Thoughts on Ian Fleming’s Moonraker (1955)

“Peace In Our Time -This Time”

The third novel in Ian Fleming’s original James Bond series, Moonraker, offers a unique story –one that shares very little in common with the silly 1979 Eon film of the same name. Whereas other 007 adventures take us across the world to various exotic locales, Moonraker remains grounded entirely in England. This wonderful tale is a drastic step up from the previous outing Live and Let Die. In it, we return to the thrill of high-stakes card games a la Casino Royale, and from there an investigation leads to the cliffs of Dover, a high-speed chase in London, and finally an experimental rocket launch.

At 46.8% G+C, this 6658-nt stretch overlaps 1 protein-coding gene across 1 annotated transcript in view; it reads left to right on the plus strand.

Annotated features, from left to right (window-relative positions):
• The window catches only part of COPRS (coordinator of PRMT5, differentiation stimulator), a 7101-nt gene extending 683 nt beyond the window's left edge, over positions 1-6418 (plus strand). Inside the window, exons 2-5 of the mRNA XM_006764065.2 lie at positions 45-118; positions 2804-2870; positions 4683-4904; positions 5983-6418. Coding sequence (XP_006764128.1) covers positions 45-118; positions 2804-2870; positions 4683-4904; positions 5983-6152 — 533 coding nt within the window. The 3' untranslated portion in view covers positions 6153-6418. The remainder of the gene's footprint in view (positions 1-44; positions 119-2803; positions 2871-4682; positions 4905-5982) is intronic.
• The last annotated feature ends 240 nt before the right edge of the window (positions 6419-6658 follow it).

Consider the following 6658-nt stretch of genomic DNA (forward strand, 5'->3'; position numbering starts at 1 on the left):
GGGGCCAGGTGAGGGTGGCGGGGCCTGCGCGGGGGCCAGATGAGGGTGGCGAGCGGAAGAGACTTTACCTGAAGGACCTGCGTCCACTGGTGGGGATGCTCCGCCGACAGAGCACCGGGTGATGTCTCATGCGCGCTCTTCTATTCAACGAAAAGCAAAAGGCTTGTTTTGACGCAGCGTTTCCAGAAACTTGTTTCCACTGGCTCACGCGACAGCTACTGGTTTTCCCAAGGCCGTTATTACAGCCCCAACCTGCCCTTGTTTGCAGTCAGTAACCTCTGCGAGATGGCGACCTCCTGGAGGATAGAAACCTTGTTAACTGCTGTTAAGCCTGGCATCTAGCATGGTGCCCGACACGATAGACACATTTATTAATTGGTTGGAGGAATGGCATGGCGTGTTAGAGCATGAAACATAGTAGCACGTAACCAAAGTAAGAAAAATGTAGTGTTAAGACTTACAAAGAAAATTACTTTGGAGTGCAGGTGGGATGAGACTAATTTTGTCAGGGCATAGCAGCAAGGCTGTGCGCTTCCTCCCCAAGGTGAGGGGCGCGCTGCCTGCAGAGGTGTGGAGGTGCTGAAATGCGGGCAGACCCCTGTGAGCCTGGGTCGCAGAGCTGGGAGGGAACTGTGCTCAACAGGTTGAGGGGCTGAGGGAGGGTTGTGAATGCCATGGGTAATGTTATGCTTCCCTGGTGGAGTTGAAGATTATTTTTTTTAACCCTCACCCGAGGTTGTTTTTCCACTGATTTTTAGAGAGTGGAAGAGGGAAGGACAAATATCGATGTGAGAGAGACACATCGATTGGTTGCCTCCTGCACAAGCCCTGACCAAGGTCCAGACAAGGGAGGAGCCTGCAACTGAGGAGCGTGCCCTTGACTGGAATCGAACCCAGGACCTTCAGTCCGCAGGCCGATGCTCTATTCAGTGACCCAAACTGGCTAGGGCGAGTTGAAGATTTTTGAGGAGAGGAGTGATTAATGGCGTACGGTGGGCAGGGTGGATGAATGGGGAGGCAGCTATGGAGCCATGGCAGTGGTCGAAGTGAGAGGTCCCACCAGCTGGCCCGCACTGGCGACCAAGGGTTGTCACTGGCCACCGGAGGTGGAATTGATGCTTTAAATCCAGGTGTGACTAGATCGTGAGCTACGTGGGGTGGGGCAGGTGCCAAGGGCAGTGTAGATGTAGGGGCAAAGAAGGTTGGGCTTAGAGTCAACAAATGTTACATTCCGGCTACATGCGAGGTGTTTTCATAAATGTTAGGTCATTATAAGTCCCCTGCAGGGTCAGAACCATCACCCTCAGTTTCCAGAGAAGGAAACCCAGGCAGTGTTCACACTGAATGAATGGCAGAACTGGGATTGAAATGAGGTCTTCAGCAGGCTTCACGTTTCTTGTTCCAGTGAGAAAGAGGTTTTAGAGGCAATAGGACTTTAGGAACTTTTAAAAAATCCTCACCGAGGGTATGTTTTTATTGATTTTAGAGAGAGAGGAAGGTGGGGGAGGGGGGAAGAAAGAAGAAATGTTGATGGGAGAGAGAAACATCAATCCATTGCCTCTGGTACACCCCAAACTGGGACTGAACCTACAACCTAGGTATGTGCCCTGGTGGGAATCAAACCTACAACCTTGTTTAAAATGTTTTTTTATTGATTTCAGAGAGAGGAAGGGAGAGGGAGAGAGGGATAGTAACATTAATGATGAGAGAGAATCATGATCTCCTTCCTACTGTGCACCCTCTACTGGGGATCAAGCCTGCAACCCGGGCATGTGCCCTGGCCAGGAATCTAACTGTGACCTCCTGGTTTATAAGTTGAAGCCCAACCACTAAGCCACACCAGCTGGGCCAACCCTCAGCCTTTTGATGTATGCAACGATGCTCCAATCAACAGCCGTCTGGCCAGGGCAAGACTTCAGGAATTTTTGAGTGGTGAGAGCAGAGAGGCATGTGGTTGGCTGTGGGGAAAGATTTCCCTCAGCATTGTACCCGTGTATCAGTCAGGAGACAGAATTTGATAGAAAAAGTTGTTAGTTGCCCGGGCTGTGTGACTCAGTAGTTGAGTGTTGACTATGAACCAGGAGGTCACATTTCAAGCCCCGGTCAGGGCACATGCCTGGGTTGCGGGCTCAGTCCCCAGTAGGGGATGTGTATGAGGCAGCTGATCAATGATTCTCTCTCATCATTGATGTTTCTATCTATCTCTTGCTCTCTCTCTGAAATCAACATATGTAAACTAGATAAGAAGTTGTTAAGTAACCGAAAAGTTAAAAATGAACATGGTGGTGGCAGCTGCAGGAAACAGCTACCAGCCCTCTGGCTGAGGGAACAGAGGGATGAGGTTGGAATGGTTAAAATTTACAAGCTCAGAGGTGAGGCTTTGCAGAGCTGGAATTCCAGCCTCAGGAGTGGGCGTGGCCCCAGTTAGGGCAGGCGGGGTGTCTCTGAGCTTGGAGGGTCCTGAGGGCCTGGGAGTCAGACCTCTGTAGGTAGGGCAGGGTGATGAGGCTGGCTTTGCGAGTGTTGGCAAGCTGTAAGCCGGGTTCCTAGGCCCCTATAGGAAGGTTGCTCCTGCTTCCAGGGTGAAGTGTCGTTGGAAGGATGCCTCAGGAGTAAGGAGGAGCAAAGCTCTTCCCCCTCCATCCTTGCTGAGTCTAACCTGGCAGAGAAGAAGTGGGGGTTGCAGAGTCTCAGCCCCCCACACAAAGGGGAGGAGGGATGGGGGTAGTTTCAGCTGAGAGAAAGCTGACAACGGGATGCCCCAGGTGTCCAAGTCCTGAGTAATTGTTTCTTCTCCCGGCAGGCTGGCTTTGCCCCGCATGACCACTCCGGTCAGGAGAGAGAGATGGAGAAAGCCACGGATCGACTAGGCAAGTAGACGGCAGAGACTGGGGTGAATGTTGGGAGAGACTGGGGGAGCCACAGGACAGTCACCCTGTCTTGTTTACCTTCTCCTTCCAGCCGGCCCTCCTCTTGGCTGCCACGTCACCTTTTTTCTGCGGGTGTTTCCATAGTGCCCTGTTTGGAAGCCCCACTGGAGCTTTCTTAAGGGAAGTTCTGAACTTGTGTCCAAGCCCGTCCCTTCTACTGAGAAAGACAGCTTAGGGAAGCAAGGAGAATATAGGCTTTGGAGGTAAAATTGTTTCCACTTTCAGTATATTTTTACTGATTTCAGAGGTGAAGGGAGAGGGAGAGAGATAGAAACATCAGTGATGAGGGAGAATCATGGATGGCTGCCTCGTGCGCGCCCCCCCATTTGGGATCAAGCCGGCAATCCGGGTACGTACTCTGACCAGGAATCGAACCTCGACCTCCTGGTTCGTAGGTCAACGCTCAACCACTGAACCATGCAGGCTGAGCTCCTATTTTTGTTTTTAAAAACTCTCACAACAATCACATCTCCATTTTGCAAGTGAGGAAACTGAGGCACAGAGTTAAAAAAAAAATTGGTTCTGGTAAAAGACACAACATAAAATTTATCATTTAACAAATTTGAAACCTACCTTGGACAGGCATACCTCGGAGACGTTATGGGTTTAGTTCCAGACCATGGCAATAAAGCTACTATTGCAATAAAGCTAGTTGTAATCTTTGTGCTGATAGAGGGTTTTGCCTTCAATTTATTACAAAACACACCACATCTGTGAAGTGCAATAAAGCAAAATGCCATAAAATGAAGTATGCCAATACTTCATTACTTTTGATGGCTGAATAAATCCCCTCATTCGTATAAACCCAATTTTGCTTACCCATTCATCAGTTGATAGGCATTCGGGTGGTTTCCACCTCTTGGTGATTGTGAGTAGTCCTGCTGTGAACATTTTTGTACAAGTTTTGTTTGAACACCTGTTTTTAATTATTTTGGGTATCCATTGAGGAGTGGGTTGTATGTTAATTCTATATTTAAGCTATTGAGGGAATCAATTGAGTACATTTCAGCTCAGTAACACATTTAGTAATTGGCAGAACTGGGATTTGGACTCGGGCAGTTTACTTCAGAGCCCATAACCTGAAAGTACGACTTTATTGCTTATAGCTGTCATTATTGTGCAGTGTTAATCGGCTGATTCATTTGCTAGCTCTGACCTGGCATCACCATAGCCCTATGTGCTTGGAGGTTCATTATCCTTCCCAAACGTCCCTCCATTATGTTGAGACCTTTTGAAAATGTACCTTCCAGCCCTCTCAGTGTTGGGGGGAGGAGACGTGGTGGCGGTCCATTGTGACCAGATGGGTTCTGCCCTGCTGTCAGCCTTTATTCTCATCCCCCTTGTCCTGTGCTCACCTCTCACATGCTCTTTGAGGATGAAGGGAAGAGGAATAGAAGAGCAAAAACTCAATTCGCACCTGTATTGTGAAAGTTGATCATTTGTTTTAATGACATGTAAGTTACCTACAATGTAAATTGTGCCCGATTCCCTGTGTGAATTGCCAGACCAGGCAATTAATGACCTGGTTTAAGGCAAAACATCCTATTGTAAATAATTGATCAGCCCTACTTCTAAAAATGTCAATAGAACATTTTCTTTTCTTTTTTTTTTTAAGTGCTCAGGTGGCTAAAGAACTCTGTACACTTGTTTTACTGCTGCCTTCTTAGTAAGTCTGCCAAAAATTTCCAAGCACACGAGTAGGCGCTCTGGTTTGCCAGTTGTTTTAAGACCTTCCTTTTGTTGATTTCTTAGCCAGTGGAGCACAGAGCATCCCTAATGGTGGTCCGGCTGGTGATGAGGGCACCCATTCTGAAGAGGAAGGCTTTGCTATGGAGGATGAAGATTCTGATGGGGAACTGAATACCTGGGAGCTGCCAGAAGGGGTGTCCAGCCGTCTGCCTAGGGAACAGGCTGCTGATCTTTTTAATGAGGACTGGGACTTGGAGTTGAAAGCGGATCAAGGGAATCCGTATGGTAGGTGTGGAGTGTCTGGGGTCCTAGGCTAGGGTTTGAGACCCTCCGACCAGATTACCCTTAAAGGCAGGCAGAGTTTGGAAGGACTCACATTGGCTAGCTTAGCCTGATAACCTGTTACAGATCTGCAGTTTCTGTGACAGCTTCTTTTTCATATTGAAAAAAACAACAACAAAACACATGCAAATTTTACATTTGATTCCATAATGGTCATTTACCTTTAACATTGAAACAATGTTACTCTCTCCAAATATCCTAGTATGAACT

One of my favorite parts of this book occurs at the beginning, as Ian Fleming paints a colorful portrait of daily life inside the Secret Service. James Bond, freshly sunburned from a recent vacation down south somewhere near the equator, is completing target practice before he takes a lift to the eighth floor of MI6 where he is greeted by his motherly secretary Loelia “Li” Ponsonby (she hates to be called “Lil” by Bond). We learn that Bond is one of only three active assassins currently working inside the 00 program –the other two being 008 (“Bill”), who recently escaped from Peenemunde and is now resting in Berlin, and the other is 0011 who disappeared without a trace two months ago in the “dirty half-mile in Singapore.” We also learn that Bond typically has only 2-3 assignments per year, the rest of the time is spent like a civil servant in a desk job at headquarters. Personally, his hobbies include: evenings spent playing cards, making love to married women, and playing golf. He rarely takes holidays and earns approximately 1,500 pounds per year while living in a small, comfortable flat at King’s Road. I thought these details of the true Bond were helpful to round out this somewhat elusive character.